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I'm new to using Iceberg, and making packages in general. I added the files I want installed on the users machine, but am not sure how to add them to the users home directory. When I build the package it ads them to literal structure created in the Files tab. I search all over the net and found some documents that reference creating a symbolic link via a script. I'm extremely new to creating scripts, but tried that as well by creating a preflight.txt with the following:

ln -s $HOME "/Movies/My\ Folder/Subfolder"
exit 0

I also tried:

ln -s "/Movies/My\ Folder/Subfolder" "$HOME/Movies/My\ Folder/Subfolder"
exit 0

I'm not sure i'm headed down the right path here. Or if it's just a simple mistake. One more piece of information, the user may or may not have a "My Folder" folder on their drive already.

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Packages install to the system, not to home directories. If your application needs to create objects in the user's home directory, it should do so itself when it is first launched, not when it is installed.

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Thank you for your response. It's not an application I'm trying to install, they are template files that live in the Movies folder in the users home directory. Could this be achieved by using a script, or is there a better way? I'm totally lost here. Thank you again for your assistance. – Jon Akbar Nov 16 '12 at 5:12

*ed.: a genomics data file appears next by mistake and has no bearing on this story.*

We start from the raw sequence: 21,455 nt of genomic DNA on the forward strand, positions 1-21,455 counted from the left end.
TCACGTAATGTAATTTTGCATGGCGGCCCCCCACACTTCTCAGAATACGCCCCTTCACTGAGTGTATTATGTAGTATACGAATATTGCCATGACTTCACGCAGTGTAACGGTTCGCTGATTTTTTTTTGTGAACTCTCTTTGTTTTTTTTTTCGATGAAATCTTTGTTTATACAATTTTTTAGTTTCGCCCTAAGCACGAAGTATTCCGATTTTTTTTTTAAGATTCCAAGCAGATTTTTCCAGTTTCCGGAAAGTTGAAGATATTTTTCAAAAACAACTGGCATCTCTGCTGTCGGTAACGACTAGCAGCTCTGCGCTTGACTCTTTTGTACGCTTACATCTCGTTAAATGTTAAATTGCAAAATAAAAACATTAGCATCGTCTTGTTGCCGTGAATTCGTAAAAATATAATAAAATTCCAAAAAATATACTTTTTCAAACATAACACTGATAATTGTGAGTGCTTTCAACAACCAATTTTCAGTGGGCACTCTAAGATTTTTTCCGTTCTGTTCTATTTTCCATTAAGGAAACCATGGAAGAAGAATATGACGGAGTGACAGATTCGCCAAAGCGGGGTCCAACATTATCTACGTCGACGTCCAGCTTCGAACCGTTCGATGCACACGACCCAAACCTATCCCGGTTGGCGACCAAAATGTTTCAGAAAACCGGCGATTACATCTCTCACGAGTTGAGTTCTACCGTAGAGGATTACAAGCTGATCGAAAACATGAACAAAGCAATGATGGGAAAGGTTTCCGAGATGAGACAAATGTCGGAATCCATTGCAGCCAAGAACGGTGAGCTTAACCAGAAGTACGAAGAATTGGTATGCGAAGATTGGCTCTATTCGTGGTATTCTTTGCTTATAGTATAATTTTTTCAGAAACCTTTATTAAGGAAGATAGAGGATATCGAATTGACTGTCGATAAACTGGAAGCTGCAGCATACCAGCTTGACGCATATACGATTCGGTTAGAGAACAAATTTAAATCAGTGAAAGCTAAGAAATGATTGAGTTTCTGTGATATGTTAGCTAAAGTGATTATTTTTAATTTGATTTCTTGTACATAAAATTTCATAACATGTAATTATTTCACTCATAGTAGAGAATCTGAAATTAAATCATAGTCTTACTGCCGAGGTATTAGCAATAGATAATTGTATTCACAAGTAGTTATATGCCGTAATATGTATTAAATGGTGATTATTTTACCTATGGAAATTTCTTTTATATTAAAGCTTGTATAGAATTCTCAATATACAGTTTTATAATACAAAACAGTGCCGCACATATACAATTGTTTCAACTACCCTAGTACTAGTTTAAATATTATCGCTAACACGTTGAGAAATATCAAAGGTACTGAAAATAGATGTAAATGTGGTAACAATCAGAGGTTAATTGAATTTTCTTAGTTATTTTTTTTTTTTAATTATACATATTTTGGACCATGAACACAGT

If there is no application involved, I'm confused as to why you're trying to build an Installer package. If you're only distributing data files, it'd be more appropriate to distribute them as a zip archive (or similar) and have the user put them in place manually. – duskwuff Nov 16 '12 at 5:46
They are template files for Final Cut Pro, unfortunately many users have issues with the instruction of drag and drop <grin>. After 3 days of trial and error, I've come up with a solution... but would like to ask you if this is a proper work around, see next response for my work-around as there wasn't enough space to write it here. – Jon Akbar Nov 16 '12 at 8:43
Basically I have a preflight script which creates the directory for the template files if it doesn't currently exist. Then I use a postflight script to Move the files from the /Application directory over to the directory where I need them to reside. After doing that, I remove the directories inside the /Application directory to clean things up. I've tested it on another machine and it seems to work as needed. But is this the right way? – Jon Akbar Nov 16 '12 at 8:45
Probably not. Even as described, an installer package will end up requiring administrator privileges, and will leave your template tiles with weird permissions. You're probably better off writing a Applescript applet or something to move the files into place, if you really must have a double-clickable "installer". – duskwuff Nov 16 '12 at 16:24

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